MA Arts Politics Class of 2017
BA Public Affairs, The Ohio State University
Anooj Bhandari is an advocate, actor, and adventurist. His interests in the Arts Politics ethos are in using emotionally expressive performance art to build communities of trust and emotional rehabilitation for those experiencing identity based conflict and discrimination, and to fill the buffer between human rights advocacy and social justice law with narratives that challenge rather than exploit critical thought around the lives of marginalized populations. He works with many curriculum development and community facilitation projects, working with dialogue and facilitation on leadership development and intersectionality of social identity, primarily with youth. He cares about justice, transcendence, expression, and being well equipped to take on the world with a passport, framed picture of his dog, dictionary of puns, and remembering that in the scope of everything, he knows nothing. He constantly lives in a liminal space of walking around and claiming to be things so that he becomes them.
What drew you to the MA Arts Politics program?
The program seemed simultaneously so broad and so niche. The merging of Arts and Politics post-program seems nothing but intimate and obvious but in applying to the program, I knew I loved theatre and dance and that my priorities were in youth development and social justice education and I thought this program would let me expand into those specifications without reducing me being to only those things.
How do you describe or identify your practice/ work?
I would describe my practice as world creating, space making, and interdependence building through a merging of social justice education/community organizing practice and performance art. I'm specifically interested in creating and devising performance work that centers the body as a container of all that is home as well as merging the arts with educational pedagogy.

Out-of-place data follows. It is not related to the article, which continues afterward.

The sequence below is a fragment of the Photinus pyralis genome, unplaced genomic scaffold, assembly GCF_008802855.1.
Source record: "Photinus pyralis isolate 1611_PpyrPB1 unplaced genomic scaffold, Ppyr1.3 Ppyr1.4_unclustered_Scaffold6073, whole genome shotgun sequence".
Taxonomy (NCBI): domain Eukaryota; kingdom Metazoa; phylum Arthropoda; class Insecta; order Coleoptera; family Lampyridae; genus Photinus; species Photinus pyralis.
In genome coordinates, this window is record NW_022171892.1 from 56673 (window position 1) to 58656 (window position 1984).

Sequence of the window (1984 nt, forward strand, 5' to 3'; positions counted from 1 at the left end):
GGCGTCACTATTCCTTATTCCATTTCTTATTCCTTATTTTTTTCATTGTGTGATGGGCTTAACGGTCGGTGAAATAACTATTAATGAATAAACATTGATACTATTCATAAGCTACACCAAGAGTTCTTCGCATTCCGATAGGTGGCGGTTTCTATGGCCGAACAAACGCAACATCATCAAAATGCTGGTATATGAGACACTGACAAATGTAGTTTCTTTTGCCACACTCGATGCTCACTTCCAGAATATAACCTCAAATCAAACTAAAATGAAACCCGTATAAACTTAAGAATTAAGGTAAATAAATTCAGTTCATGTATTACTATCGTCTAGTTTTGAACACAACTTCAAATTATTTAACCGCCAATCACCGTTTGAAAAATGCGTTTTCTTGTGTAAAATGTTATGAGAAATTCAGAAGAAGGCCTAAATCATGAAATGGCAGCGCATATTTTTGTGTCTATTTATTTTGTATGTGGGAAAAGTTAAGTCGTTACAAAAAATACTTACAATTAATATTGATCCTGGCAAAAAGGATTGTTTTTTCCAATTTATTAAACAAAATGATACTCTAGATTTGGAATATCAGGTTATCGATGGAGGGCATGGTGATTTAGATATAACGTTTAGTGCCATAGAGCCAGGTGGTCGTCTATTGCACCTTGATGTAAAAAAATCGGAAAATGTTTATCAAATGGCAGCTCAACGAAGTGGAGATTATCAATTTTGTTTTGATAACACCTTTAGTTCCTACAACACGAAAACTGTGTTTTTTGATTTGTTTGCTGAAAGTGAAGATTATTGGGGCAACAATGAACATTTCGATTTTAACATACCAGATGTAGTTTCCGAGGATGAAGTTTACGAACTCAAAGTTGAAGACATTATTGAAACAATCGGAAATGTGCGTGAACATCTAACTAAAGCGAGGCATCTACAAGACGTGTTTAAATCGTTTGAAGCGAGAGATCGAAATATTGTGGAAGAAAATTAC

How did your experience in the program shape your work?
My experiences in the program completely reshaped my work, my craft, and my foundations of work because the program, in short, pushed me to analyze and rebuild what those things were. I remember during our course in Puerto Rico we visited Daniel Lind Ramos and it was the perfect bridge between my two semesters, giving me a chance to see art work that manifested the sensory experiences of home in ethnographic, resistance work, and that experience rerouted my experiences as a creator and maker all throughout the second semester. Alongside this, I have a newfound love for curatorial practice and being able to seek connections in my surroundings to bring together with the ethical questions that come with being an artist.
What are you doing now?
I feel this answer will be permanently dynamic, but at the moment I am working for an organization called Make the Road NY as a Restorative Justice Coordinator, as well as a Teaching Artist with The Moth and NYU's LGBTQ Center. I'm also doing a handful of smaller projects at the intersection of arts and community building and continuing to devise and make work on my own. I am still walking around the world trying to bring out a sense of newness and wonder in every move,.